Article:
Despite his early success, Bakersfield's new resident spark appears as humble as they come. Still, even he couldn't deny that extra swagger he carried himself with against the tryout's other competition. It was clear Scott was in a league of his own (though actually, swingman Jordan DeMercy also made the team from the same tryout) as he proved his talent level.
The guard said, "Yeah, I was feeling good. Especially during the tryout, because we were playing my type of basketball. But like I said, I have to give the credit to my conditioning, because some of these guys are younger and/or stronger than me. But I outwork them constantly. I'm used to taking hits like that, because I played football. I'm one of the youngest in my family, so I'm used to taking hits from older brothers or things like that.
"I like playing physical," added Scott. "I like physical basketball. I think the day I stop being physical is the day I stop playing basketball, because I can't see myself as a finesse guy."
An east coast kid, the Harlem, New York native grew up idolizing quite the floor general. "I loved Isiah Thomas," said Scott. "He was everywhere. For a little guy to get into the paint like that, he had a lot of heart. I always liked physical players."
As positive as of all of this early success is, his vast experience overseas has helped Scott mature and naturally play like a proven veteran. What such time abroad also means is that the guard is a bit older than most. Still, something tells the firecracker his age won't be the thing that slows him down.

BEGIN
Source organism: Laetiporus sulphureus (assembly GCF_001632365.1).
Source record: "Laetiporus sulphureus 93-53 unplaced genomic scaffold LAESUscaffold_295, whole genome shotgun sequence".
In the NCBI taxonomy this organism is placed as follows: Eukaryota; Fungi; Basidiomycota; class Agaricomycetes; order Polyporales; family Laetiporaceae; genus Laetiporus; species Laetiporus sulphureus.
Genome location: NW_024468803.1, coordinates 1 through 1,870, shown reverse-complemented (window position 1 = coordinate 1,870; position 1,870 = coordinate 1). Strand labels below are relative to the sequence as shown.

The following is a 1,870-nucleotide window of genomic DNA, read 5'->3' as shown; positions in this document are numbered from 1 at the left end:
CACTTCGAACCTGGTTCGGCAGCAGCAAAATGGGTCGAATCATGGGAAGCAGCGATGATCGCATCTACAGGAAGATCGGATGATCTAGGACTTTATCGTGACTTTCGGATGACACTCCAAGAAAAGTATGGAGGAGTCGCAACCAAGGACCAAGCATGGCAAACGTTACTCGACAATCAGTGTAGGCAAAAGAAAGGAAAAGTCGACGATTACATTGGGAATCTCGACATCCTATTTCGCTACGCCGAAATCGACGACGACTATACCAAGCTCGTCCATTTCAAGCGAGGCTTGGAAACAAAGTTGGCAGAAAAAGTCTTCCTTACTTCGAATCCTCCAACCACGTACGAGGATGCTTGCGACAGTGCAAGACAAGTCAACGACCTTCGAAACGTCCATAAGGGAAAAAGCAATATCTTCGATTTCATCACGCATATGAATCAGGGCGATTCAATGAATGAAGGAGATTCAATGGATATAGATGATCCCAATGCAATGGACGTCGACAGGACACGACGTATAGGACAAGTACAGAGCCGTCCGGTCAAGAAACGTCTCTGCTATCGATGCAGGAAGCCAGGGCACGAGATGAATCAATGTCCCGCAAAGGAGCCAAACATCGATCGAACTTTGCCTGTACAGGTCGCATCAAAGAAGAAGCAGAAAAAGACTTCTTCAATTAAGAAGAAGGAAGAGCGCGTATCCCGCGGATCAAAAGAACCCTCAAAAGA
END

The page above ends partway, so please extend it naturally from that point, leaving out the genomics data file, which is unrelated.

The floor general asserted, "I'm 30 years old, but when most people see me play, they think I'm only about 22 or 23. That's always a positive for me. I'm able to keep my body in shape and that I'm always playing well. I'm consistent at what I do well, which is playing defense and attacking the rim. I'm always driven by the fact that I can outlast players, whether they are older or younger than me. I have to give God the glory about that, because I have a very durable body. I can take anything."
And as Scott continues to stay level headed and keep his eyes on the ultimate dream, he understands one of the best things about staying stateside. He said, "When you're in the D-League, you always feel as though somebody is watching. If a certain someone is watching, they could end up changing your life. You get set to participate in every practice or game, and you never know who might end up walking into the gym. The day you happen to do something especially well, someone may be there on their good foot and say they want to give you a try."
But regardless of how long Scott stays in the D-League (in favor of a potential NBA call-up, of course), there's no reason why the Jamaican National Team member won't be impressing the local crowd while he's in town.
Scott said with a certain positivity in his voice, "I like when the crowd sees me take a couple hits or get a couple steals or a charge, because they get excited. I do as well. I like my role off the bench and being a spark. If I get twenty minutes, I'm giving it all I've got."
30 years old or not, there's no doubt Scott is already making an impact for the Jam, and his journey of sorts has only just begun. The guard concluded by saying, "I'm never going to wake up and complain that I'm too old. I'm just going to get up and do what I do. It'll not only make me a better player, but it'll help me be the player my team needs me to be."